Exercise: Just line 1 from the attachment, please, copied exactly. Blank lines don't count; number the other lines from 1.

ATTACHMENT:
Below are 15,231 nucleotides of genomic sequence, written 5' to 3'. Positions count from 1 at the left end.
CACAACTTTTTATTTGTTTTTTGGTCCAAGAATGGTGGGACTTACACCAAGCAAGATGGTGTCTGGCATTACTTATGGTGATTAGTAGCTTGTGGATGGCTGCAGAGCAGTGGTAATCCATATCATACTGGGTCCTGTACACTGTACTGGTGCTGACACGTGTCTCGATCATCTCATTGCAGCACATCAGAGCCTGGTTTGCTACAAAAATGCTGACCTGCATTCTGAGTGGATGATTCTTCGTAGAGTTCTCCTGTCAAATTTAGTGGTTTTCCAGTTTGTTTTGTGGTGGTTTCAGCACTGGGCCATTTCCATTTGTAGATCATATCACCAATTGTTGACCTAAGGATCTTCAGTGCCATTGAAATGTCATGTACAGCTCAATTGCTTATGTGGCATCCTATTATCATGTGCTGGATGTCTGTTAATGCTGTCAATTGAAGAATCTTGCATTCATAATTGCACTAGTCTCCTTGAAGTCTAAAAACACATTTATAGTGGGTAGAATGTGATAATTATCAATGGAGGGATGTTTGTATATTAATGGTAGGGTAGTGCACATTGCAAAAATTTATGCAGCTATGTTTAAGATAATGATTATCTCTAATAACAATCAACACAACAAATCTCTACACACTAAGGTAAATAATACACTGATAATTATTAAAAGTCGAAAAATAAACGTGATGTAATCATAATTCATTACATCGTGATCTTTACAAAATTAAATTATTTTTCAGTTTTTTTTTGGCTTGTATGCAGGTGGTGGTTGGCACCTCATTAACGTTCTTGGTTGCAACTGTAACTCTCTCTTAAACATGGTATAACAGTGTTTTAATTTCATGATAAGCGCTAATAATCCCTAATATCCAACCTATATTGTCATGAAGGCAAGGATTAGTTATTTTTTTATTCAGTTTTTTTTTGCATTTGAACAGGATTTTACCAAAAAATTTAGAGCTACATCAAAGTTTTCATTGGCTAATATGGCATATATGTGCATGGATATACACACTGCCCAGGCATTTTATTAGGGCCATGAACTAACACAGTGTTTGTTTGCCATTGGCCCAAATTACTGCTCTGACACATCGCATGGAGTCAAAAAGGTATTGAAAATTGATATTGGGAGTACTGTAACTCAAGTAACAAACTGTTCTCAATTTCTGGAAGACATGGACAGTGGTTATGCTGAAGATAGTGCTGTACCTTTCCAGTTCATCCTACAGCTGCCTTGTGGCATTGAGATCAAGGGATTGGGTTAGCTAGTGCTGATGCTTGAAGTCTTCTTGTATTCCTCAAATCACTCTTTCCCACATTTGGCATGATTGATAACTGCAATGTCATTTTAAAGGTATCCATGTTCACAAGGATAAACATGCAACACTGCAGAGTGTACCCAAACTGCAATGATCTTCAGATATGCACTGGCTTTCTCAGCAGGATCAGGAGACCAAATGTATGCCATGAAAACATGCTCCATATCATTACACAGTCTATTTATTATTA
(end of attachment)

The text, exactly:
Below are 15,231 nucleotides of genomic sequence, written 5' to 3'. Positions count from 1 at the left end.